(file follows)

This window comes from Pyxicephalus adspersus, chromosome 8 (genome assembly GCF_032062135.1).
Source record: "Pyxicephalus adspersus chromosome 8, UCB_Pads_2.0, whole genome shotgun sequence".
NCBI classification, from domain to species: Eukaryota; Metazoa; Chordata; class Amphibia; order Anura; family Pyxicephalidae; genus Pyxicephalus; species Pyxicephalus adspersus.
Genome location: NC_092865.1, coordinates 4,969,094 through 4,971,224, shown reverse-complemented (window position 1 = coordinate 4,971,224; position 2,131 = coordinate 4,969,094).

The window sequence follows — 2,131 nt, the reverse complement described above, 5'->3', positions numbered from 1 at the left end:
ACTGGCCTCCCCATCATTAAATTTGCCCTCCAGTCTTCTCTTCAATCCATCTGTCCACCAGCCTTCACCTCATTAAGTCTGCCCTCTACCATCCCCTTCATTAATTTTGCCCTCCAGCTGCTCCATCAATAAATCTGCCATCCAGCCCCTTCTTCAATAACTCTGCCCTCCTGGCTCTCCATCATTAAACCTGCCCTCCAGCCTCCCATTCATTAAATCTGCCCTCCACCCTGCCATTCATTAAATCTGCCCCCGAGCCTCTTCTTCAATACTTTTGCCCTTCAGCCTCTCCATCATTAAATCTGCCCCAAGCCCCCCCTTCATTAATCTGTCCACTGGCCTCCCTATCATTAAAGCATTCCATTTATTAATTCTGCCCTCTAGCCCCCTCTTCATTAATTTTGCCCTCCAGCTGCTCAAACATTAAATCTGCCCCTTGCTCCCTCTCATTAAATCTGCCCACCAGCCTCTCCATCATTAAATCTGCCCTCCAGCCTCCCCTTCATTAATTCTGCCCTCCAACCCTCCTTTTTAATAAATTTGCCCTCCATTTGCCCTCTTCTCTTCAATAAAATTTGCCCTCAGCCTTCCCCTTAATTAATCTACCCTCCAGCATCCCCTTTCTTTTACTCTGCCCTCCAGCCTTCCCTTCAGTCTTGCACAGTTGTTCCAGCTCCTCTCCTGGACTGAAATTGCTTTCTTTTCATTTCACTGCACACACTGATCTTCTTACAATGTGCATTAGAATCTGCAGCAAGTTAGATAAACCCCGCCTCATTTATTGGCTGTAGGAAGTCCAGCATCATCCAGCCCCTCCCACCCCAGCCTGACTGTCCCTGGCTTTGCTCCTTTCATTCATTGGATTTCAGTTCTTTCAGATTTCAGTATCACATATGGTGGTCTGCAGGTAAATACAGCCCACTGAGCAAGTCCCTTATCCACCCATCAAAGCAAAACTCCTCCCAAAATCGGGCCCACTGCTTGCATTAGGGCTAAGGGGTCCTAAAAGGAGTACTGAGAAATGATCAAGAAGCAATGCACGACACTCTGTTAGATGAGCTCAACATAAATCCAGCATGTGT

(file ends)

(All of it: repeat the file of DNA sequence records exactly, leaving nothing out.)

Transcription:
This window comes from Pyxicephalus adspersus, chromosome 8 (genome assembly GCF_032062135.1).
Source record: "Pyxicephalus adspersus chromosome 8, UCB_Pads_2.0, whole genome shotgun sequence".
NCBI classification, from domain to species: Eukaryota; Metazoa; Chordata; class Amphibia; order Anura; family Pyxicephalidae; genus Pyxicephalus; species Pyxicephalus adspersus.
Genome location: NC_092865.1, coordinates 4,969,094 through 4,971,224, shown reverse-complemented (window position 1 = coordinate 4,971,224; position 2,131 = coordinate 4,969,094).

The window sequence follows — 2,131 nt, the reverse complement described above, 5'->3', positions numbered from 1 at the left end:
ACTGGCCTCCCCATCATTAAATTTGCCCTCCAGTCTTCTCTTCAATCCATCTGTCCACCAGCCTTCACCTCATTAAGTCTGCCCTCTACCATCCCCTTCATTAATTTTGCCCTCCAGCTGCTCCATCAATAAATCTGCCATCCAGCCCCTTCTTCAATAACTCTGCCCTCCTGGCTCTCCATCATTAAACCTGCCCTCCAGCCTCCCATTCATTAAATCTGCCCTCCACCCTGCCATTCATTAAATCTGCCCCCGAGCCTCTTCTTCAATACTTTTGCCCTTCAGCCTCTCCATCATTAAATCTGCCCCAAGCCCCCCCTTCATTAATCTGTCCACTGGCCTCCCTATCATTAAAGCATTCCATTTATTAATTCTGCCCTCTAGCCCCCTCTTCATTAATTTTGCCCTCCAGCTGCTCAAACATTAAATCTGCCCCTTGCTCCCTCTCATTAAATCTGCCCACCAGCCTCTCCATCATTAAATCTGCCCTCCAGCCTCCCCTTCATTAATTCTGCCCTCCAACCCTCCTTTTTAATAAATTTGCCCTCCATTTGCCCTCTTCTCTTCAATAAAATTTGCCCTCAGCCTTCCCCTTAATTAATCTACCCTCCAGCATCCCCTTTCTTTTACTCTGCCCTCCAGCCTTCCCTTCAGTCTTGCACAGTTGTTCCAGCTCCTCTCCTGGACTGAAATTGCTTTCTTTTCATTTCACTGCACACACTGATCTTCTTACAATGTGCATTAGAATCTGCAGCAAGTTAGATAAACCCCGCCTCATTTATTGGCTGTAGGAAGTCCAGCATCATCCAGCCCCTCCCACCCCAGCCTGACTGTCCCTGGCTTTGCTCCTTTCATTCATTGGATTTCAGTTCTTTCAGATTTCAGTATCACATATGGTGGTCTGCAGGTAAATACAGCCCACTGAGCAAGTCCCTTATCCACCCATCAAAGCAAAACTCCTCCCAAAATCGGGCCCACTGCTTGCATTAGGGCTAAGGGGTCCTAAAAGGAGTACTGAGAAATGATCAAGAAGCAATGCACGACACTCTGTTAGATGAGCTCAACATAAATCCAGCATGTGT